Column: Art / Music / Theatre

In defence of Adoration

by Dion Kagan , December 9, 2013Leave a comment


Just from watching the film trailer you can intuit that Adoration, the recent Australian/French co-production directed by Anne Fontaine (Coco Before Chanel), would screen to some unsympathetic audiences. Adapted from a novella called The Grandmothers by the recently departed Doris Lessing, Adoration (originally titled Two Mothers and Adore in the US) is about two beautiful best friends, Roz (Robin Wright) and Lil (Naomi Watts), who take on each other’s 17-year-old sons (also besties) in a long-term arrangement as their lovers. Reviewers have pointed to how ‘tasteful’ this exploration of taboo romance is but Adoration has also generated at least three different types of critical scorn.

The principal strain of hostility appears to be directed toward the film’s very earnest dramatisation of its (not literally incestuous but incestuous feeling) intergenerational romances. American critics in particular have said that it is ‘totally unbelievable’. Variety scathingly called it ‘a softcore cougar fantasy’, bristling that its director would take such a ‘solemn’ approach to what should have, in the reviewer’s opinion, been ‘handled as an over-the-top sex farce’ (the performances, writes Justin Chang, ‘lend the material more dignity and interest than it warrants’). That Lessing’s strange ménage a quarte morality tale might be rendered as a serious love story on screen is apparently a joke. Rolling Stone’s Peter Travers appeared to take special pleasure recalling that the first showing was ‘nearly laughed off the screen’ at Sundance.

The second derisive strain is that unique form of contempt reserved for the cluster of generic characteristics that constitutes a cinema of the ‘art house middlebrow’. There’s a long history of hating on these types of films, with their easy viewing pleasures and frequently women-oriented domestic dramas, especially among devoted cinephiles. Think of that special loathing reserved for heritage films (i.e. anything by Merchant Ivory or Miramax) and for anything that can be written off as ‘sentimental’ or ‘melodramatic’ in the pejorative (as opposed to descriptive) sense.

But the harshest criticism has come from critics annoyed that Lessing’s caustic morality tale has been transformed into a film that reserves judgment. ‘There has been a serious glitch in translation’, writes Sandra Hall in the Sydney Morning Herald: ‘Lessing’s astringent tone has become a casualty… As a result, a morality tale has turned to mush’. Director Fontaine is

‘so mesmerised by the visual potential of bronzed young bodies flexing their muscles against blue water and golden sands that she has difficulty aiming the camera at anything else… The lovers come across as being so delighted by their own beauty and audacity that the story’s darker implications are in great danger of being bleached out of the picture by sex and sunshine’.

But the source material makes it very clear that this is a study in relationships wrought by an unusual combination of beauty, privilege and isolation. ‘These lives were easy’, Lessing writes in the novella. ‘Not many people in the world have lives so pleasant, unproblematical, unreflecting: no one in these blessed coasts lay awake and wept for their sins, or for money, let alone for food.’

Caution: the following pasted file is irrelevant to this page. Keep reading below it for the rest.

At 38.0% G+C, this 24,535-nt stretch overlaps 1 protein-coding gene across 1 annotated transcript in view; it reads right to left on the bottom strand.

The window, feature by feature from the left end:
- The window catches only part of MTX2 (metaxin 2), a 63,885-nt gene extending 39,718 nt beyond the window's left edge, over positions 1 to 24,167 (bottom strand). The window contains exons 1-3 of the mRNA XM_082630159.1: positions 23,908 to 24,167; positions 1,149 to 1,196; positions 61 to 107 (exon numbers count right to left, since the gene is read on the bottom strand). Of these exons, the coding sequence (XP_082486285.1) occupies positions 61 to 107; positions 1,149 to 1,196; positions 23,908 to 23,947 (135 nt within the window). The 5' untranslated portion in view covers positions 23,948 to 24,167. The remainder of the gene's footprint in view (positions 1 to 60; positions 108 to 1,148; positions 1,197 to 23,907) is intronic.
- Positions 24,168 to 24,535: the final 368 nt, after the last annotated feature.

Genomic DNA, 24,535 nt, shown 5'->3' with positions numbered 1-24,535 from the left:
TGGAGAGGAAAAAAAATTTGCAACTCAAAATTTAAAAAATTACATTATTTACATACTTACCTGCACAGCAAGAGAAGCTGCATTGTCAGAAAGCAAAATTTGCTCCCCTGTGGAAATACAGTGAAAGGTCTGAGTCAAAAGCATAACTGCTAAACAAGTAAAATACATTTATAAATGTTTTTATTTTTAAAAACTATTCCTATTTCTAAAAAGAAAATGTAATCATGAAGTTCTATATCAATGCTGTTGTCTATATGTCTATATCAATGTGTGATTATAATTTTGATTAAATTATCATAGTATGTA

Adoration’s impossibly beautiful, hermetically sealed world is plainly portrayed by the omnipresent symbol of the jetty, where the tight friendships of both Roz and Lil and later their sons, Tom (James Frecheville) and Ian (Xavier Samuel) are forged, and then later where dangerous intergenerational liaisons unfold. The fantasy image of this beautiful foursome, lying forever under an Australian sun that won’t age or destroy them, captures the essence of the film: it’s an impossible fantasy.

Scorn has something of disgust in it, which has something of anxiety. That Adoration has received mostly negative reviews, however justified on performance or scripting grounds, also suggests a discomfort with the subject matter. And fair enough. Intergenerational sex and intergenerational love is troubling. This is classic taboo territory. There are good reasons why these relationships are kept a secret among the characters.

George Orwell famously wrote that ‘by age fifty everyone has the face he deserves’. The scandal of Adoration is that neither Roz nor Lil appear all that much the worse for wear, despite the wreckage caused by their forbidden entanglements. Fontaine treats her subjects with a sort of distanced compassion, using their failings to suggest our own potential for the same. That’s what makes Adoration a bold, provocative and troubling film. That no one in it is unambiguously held up to the moral scrutiny of its gaze is precisely the unnerving, uncomfortable point. As Lisa Kennedy wrote in the Denver Post, ‘what’s shocking here is how not shocking all this is. Watts and Wright provide interesting portraits of two friends who really do appear to have an unconditional fondness for each other. They make the unfathomable believable–almost’.

Dion Kagan is a Killings columnist, academic and arts writer who works on film, theatre, sex and popular culture. He lectures in gender and sexuality studies in the screen and cultural studies program at Melbourne University. 

ACO logo


Chris Gordon

The Readings Prize Shortlist Showdown: Chris Gordon defends Last Day in the Dynamite Factory

At our recent Readings Prize Shortlist Showdown event, six writers gave a speech in defence of the book they believed most deserves to win the Readings Prize for New Australian Fiction. Readings Events Manager Chris Gordon spoke in praise of Annah Faulkner’s novel Last Day in the Dynamite Factory. Read more »


Michaela McGuire

The Readings Prize Shortlist Showdown: Michaela McGuire defends Hot Little Hands

At our recent Readings Prize Shortlist Showdown event, six writers gave a speech in defense of the book they believed most deserves to win the Readings Prize for New Australian Fiction. Writer and Emerging Writers’ Festival Director Michaela McGuire spoke in praise of Abigail Ulman’s short story collection, Hot Little Hands. Read more »